What causes diabetic blisters?

Diabetes is a chronic disease that affects your body’s ability to regulate blood sugar levels. It can cause a range of symptoms, from fatigue and irritability to vision problems and kidney damage. One symptom that’s less well-known but still common among people with diabetes is diabetic blisters. If you’ve ever wondered what causes these painful little bumps, read on for the full scoop.

The Basics: What Are Diabetic Blisters?

Before we dive into the nitty-gritty details, let’s make sure we’re all on the same page when it comes to what diabetic blisters actually are. Basically, they’re small fluid-filled sacs that develop on or around the feet (although they can sometimes appear elsewhere on the body as well). They tend to be quite tender and can burst if irritated or pressed too hard.

Symptoms Of Diabetic Blisters

How do you know if you have diabetic blisters? Here are a few telltale signs:

  • Small red or white bumps
  • Fluid-filled sacs
  • Tenderness or pain in affected area(s)
  • Burning sensation in affected area(s)

If you experience any of these symptoms – especially if you also have diabetes – it’s important to see a doctor right away.

So…What Does Cause Them?

Now for the million-dollar question: why do diabetic blisters happen in the first place? As with many things related to diabetes, there isn’t one simple answer. However, here are a few factors that may play a role:

High Blood Sugar

We all know by now how important it is to keep our blood sugar levels stable when we have diabetes. There are plenty of reasons for this aside from just avoiding hyperglycemia; one such reason is that high blood sugar makes us more susceptible to infections and skin issues like dermatitis rash which might leads serious problem such as blister formation. In other words, if your blood sugar is bouncing all over the place, it might make you more likely to develop diabetic blisters.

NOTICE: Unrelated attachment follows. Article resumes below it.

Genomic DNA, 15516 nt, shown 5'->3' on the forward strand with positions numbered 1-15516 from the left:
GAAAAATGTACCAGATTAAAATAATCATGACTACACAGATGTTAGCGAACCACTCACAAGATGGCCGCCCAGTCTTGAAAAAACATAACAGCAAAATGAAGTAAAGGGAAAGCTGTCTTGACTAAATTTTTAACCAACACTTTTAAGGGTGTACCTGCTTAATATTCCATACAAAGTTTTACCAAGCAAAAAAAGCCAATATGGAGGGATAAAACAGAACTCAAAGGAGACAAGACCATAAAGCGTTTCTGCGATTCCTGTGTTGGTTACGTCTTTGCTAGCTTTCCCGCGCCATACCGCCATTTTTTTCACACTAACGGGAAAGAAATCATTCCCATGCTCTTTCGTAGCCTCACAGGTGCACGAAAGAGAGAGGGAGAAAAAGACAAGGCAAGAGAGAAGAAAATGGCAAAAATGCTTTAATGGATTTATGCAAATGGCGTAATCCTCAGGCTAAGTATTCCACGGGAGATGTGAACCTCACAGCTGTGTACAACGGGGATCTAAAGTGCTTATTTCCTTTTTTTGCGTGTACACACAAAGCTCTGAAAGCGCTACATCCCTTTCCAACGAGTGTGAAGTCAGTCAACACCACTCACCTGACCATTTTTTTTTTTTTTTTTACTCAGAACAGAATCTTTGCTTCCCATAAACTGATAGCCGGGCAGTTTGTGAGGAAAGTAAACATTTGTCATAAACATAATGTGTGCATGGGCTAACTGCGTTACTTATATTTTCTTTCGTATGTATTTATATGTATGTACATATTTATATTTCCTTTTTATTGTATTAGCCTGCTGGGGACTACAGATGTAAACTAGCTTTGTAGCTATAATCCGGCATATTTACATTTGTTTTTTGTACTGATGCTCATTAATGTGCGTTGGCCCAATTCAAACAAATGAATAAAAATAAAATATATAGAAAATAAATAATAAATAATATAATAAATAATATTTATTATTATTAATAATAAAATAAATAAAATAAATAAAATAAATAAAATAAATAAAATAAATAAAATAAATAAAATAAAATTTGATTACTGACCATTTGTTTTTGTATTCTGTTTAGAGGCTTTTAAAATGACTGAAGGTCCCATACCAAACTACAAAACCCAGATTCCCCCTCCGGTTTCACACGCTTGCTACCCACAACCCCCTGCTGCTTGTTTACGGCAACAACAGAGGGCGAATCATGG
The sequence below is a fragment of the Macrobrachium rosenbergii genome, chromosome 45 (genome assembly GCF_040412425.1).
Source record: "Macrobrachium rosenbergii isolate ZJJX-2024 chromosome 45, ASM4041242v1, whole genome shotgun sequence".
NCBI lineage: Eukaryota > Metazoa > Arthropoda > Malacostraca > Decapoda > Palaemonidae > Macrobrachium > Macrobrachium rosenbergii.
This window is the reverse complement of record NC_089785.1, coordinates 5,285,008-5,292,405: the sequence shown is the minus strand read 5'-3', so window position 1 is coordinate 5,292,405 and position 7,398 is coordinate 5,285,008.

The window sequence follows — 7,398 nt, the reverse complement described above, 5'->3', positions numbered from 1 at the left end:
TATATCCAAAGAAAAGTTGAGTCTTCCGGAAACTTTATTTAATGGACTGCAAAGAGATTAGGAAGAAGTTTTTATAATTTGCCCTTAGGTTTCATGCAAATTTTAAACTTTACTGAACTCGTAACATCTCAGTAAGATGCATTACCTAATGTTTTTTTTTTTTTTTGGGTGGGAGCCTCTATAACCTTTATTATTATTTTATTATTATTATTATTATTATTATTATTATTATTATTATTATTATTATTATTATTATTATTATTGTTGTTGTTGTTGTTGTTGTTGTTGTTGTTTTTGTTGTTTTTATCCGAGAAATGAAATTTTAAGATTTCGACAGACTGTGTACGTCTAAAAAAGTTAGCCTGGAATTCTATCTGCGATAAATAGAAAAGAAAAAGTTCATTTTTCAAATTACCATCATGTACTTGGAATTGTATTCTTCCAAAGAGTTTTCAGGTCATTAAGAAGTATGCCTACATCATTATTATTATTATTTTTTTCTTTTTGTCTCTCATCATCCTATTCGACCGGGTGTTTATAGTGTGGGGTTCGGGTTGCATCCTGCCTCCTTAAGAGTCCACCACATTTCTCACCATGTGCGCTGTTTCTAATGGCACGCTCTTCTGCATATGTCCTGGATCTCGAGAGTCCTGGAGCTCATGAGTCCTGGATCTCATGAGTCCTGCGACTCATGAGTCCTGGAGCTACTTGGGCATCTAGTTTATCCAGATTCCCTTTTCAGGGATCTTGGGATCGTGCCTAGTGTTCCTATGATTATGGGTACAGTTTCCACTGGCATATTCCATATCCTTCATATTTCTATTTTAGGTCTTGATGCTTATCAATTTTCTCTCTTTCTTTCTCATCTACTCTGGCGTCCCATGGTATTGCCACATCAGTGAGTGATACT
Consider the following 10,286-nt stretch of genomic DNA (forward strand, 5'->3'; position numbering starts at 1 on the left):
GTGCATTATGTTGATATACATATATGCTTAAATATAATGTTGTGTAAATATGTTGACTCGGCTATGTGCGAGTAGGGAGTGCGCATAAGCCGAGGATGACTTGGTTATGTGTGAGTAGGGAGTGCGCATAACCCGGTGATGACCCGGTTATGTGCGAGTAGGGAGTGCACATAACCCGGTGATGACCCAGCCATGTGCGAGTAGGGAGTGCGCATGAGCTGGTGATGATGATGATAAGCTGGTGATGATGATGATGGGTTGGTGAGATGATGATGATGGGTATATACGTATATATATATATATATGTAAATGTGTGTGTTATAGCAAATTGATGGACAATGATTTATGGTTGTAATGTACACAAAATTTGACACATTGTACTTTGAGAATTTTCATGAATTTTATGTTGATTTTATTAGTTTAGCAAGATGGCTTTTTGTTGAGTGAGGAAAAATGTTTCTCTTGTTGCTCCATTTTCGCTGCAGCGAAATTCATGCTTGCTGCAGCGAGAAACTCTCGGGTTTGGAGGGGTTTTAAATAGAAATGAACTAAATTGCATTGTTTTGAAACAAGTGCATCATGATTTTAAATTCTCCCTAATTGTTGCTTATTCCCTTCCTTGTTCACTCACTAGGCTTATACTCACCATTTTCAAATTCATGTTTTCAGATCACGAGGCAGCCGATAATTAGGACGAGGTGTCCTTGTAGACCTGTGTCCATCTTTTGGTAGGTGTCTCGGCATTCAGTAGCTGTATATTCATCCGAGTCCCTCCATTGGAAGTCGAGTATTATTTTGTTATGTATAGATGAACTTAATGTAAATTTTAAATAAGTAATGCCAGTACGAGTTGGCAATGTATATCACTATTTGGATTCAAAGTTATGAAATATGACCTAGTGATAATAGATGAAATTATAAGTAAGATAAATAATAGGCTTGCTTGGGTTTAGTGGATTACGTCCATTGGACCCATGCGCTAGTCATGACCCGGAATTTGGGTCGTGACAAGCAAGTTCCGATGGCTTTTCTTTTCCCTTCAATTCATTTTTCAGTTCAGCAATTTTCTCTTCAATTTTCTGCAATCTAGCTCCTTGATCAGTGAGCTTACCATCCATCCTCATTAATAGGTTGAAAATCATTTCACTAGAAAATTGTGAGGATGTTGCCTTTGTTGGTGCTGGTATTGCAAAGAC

Poor Blood Circulation

Another common complication of diabetes is poor circulation. When our blood isn’t flowing well, it can cause a range of issues – including making us more prone to developing blisters on our feet due to rubbing and friction when walking or wearing shoes or footwear which doesn’t provide enough comfort.


Diabetic neuropathy, another frequent problem for those with diabetes or high blood glucose levels, refers to nerve damage that commonly affects the extremities like hands and feet.Some symptoms include numbness/tinling in affected area(s), burning sensation etc.. If this condition impacts the nerves in your feet (which is quite common), it can lead to issues with coordination and balance that make you more likely to experience foot injuries – including ones that lead to blisters.

Can You Prevent Diabetic Blisters?

As always when we talk about managing diabetes complications,Hat tip: Always seek advice from medical professional who’s been treating diabetic patients; prevention is key. While there’s no guaranteed way to never develop diabetic blisters ever again, there are a few things you can do that may help lower your risk:

Be Mindful Of Your Feet

Given that most diabetic blisters occur on people’s feet/legs ,it important than individuals with Diabetes must have an inclusive care routine for their feet.The topmost causes of Blister formation around foot region among diabetics could be attributed towards various fabric made Footwears rather than barefoot(due prevalence in western society) hence its better safe then sorry.’Podiatrist’ , A trained specialist who identify,cure disorders related+to legs(keratosis,microbial,Fungal infections etc.), will suggest what kind materials & brands should opt by individual concerned,{Dr. Phil joke} certainly, we are not responsible for any foot-fetish one might develop.

Still More…

  • Choose shoes that fit well and aren’t too tight
  • Keep your feet clean and dry; applying talcum powder after drying can keep sweat at bay
  • Don’t go barefoot if you have any cuts/scrapes or other breaks in the skin on your feet
  • Regularly check-in with a podiatrist(every six months is generally suggested) to catch potential issues before they turn into something more serious.


If you’re dealing with diabetic blisters right now,I sympathize with ya! They’re definitely no fun,. But hopefully understanding a bit more about what causes them can help take some of the mystery (and anxiety) out of it all. It’s never fun when our body does things we don’t understand but working towards adopting better practices goes long way not only giving us peace(state of mind ) from Blister formation risk but keeps overall health in control as well!